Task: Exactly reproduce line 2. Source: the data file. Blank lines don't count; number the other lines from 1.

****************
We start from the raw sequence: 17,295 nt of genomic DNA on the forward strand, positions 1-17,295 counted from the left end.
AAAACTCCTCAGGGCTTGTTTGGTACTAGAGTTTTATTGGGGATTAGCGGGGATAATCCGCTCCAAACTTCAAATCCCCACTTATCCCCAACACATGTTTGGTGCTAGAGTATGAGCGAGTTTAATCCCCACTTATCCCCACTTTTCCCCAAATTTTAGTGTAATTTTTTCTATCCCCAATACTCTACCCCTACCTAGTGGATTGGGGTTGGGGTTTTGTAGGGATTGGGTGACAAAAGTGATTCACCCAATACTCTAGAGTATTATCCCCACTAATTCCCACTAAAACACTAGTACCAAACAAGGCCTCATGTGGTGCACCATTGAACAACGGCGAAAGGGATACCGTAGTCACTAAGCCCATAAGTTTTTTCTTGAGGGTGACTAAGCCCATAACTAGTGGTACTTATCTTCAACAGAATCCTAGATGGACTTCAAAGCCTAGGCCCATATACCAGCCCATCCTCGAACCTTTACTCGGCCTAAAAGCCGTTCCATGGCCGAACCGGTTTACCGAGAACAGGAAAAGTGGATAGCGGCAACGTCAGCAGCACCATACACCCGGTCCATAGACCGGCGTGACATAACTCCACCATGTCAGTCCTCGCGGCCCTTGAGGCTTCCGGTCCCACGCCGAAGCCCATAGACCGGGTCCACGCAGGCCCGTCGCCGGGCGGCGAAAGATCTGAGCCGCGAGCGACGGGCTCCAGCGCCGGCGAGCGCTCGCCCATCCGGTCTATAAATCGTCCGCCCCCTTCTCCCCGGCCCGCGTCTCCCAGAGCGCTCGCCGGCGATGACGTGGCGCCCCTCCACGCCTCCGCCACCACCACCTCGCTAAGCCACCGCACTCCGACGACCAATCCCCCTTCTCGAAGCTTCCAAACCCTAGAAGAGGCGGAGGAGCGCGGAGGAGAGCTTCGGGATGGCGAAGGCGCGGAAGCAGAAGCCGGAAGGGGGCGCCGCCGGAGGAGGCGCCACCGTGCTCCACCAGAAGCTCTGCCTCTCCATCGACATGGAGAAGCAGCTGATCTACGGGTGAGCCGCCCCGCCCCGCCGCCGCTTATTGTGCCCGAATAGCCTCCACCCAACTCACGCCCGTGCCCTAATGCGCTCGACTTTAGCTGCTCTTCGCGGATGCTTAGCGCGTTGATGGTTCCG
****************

AAAACTCCTCAGGGCTTGTTTGGTACTAGAGTTTTATTGGGGATTAGCGGGGATAATCCGCTCCAAACTTCAAATCCCCACTTATCCCCAACACATGTTTGGTGCTAGAGTATGAGCGAGTTTAATCCCCACTTATCCCCACTTTTCCCCAAATTTTAGTGTAATTTTTTCTATCCCCAATACTCTACCCCTACCTAGTGGATTGGGGTTGGGGTTTTGTAGGGATTGGGTGACAAAAGTGATTCACCCAATACTCTAGAGTATTATCCCCACTAATTCCCACTAAAACACTAGTACCAAACAAGGCCTCATGTGGTGCACCATTGAACAACGGCGAAAGGGATACCGTAGTCACTAAGCCCATAAGTTTTTTCTTGAGGGTGACTAAGCCCATAACTAGTGGTACTTATCTTCAACAGAATCCTAGATGGACTTCAAAGCCTAGGCCCATATACCAGCCCATCCTCGAACCTTTACTCGGCCTAAAAGCCGTTCCATGGCCGAACCGGTTTACCGAGAACAGGAAAAGTGGATAGCGGCAACGTCAGCAGCACCATACACCCGGTCCATAGACCGGCGTGACATAACTCCACCATGTCAGTCCTCGCGGCCCTTGAGGCTTCCGGTCCCACGCCGAAGCCCATAGACCGGGTCCACGCAGGCCCGTCGCCGGGCGGCGAAAGATCTGAGCCGCGAGCGACGGGCTCCAGCGCCGGCGAGCGCTCGCCCATCCGGTCTATAAATCGTCCGCCCCCTTCTCCCCGGCCCGCGTCTCCCAGAGCGCTCGCCGGCGATGACGTGGCGCCCCTCCACGCCTCCGCCACCACCACCTCGCTAAGCCACCGCACTCCGACGACCAATCCCCCTTCTCGAAGCTTCCAAACCCTAGAAGAGGCGGAGGAGCGCGGAGGAGAGCTTCGGGATGGCGAAGGCGCGGAAGCAGAAGCCGGAAGGGGGCGCCGCCGGAGGAGGCGCCACCGTGCTCCACCAGAAGCTCTGCCTCTCCATCGACATGGAGAAGCAGCTGATCTACGGGTGAGCCGCCCCGCCCCGCCGCCGCTTATTGTGCCCGAATAGCCTCCACCCAACTCACGCCCGTGCCCTAATGCGCTCGACTTTAGCTGCTCTTCGCGGATGCTTAGCGCGTTGATGGTTCCG